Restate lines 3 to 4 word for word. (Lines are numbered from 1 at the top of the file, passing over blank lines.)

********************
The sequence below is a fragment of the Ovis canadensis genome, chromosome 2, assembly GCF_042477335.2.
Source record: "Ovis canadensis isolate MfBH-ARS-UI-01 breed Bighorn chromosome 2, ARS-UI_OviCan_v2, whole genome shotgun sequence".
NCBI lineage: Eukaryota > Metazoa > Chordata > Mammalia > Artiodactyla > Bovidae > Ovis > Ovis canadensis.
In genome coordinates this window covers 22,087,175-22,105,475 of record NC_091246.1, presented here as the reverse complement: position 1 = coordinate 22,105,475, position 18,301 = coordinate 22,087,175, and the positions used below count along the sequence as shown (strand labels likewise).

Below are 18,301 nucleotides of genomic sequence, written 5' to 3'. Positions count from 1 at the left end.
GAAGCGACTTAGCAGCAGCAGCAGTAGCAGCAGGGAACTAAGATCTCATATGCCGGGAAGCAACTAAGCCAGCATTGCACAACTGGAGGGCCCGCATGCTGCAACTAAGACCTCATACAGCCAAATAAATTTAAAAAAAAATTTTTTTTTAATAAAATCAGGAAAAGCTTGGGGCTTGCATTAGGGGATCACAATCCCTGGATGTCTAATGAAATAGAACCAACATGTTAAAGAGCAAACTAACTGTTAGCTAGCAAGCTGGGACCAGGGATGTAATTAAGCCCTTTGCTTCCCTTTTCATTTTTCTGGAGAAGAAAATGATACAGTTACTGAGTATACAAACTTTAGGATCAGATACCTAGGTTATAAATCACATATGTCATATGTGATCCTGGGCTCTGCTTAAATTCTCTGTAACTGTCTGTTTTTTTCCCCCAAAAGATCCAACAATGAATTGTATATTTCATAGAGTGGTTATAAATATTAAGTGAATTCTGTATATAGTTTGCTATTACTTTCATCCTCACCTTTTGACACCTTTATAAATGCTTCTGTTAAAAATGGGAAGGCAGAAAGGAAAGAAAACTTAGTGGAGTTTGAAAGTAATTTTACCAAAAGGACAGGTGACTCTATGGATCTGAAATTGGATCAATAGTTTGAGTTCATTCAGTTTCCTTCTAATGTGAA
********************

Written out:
NCBI lineage: Eukaryota > Metazoa > Chordata > Mammalia > Artiodactyla > Bovidae > Ovis > Ovis canadensis.
In genome coordinates this window covers 22,087,175-22,105,475 of record NC_091246.1, presented here as the reverse complement: position 1 = coordinate 22,105,475, position 18,301 = coordinate 22,087,175, and the positions used below count along the sequence as shown (strand labels likewise).